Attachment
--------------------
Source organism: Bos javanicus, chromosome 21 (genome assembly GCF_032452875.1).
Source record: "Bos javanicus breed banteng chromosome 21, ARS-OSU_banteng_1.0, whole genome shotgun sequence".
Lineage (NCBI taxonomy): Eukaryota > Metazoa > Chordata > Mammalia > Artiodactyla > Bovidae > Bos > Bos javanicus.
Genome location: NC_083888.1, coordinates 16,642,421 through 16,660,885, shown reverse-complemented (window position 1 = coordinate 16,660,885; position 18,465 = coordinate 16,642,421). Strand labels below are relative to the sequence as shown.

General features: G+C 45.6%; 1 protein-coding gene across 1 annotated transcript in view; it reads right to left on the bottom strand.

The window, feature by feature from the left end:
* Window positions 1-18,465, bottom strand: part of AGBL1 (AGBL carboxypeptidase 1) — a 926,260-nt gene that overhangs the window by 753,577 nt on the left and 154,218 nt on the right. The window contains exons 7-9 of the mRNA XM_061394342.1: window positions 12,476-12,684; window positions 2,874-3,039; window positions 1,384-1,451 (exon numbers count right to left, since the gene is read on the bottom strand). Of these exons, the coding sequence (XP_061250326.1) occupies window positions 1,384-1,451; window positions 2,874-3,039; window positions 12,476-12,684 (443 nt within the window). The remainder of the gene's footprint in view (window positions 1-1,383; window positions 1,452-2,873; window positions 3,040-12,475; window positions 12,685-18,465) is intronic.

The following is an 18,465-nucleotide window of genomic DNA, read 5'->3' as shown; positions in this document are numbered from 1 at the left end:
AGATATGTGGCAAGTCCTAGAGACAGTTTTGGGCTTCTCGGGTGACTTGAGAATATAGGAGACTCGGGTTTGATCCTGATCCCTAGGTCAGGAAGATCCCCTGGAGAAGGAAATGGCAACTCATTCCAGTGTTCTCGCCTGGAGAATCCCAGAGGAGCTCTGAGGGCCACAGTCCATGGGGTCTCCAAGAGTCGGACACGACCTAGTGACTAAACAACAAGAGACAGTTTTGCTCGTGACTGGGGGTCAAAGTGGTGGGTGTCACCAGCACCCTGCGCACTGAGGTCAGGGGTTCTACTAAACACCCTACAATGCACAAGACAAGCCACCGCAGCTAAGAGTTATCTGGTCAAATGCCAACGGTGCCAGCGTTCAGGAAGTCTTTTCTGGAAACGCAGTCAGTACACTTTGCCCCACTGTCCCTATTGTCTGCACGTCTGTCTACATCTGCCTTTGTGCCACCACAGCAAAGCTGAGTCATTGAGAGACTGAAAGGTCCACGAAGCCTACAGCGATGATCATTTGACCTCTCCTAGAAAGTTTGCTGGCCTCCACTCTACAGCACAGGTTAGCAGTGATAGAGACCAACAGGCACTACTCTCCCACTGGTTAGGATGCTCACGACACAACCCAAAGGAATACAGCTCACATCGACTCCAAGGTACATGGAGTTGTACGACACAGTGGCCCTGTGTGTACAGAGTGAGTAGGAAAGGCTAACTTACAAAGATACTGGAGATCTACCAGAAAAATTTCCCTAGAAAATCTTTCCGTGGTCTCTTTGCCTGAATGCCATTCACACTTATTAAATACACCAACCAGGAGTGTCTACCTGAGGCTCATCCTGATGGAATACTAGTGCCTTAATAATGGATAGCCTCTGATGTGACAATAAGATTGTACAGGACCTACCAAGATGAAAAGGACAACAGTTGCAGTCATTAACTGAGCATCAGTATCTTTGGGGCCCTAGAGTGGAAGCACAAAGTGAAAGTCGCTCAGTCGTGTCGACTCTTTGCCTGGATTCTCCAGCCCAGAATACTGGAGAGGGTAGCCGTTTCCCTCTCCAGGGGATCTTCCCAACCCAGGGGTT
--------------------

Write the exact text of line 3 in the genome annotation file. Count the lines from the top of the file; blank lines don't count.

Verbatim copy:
Lineage (NCBI taxonomy): Eukaryota > Metazoa > Chordata > Mammalia > Artiodactyla > Bovidae > Bos > Bos javanicus.